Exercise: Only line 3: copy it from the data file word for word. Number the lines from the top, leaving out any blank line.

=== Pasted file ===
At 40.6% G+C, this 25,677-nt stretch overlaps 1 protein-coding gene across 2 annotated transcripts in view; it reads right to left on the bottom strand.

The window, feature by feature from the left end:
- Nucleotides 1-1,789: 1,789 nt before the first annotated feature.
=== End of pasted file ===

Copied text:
- Nucleotides 1-1,789: 1,789 nt before the first annotated feature.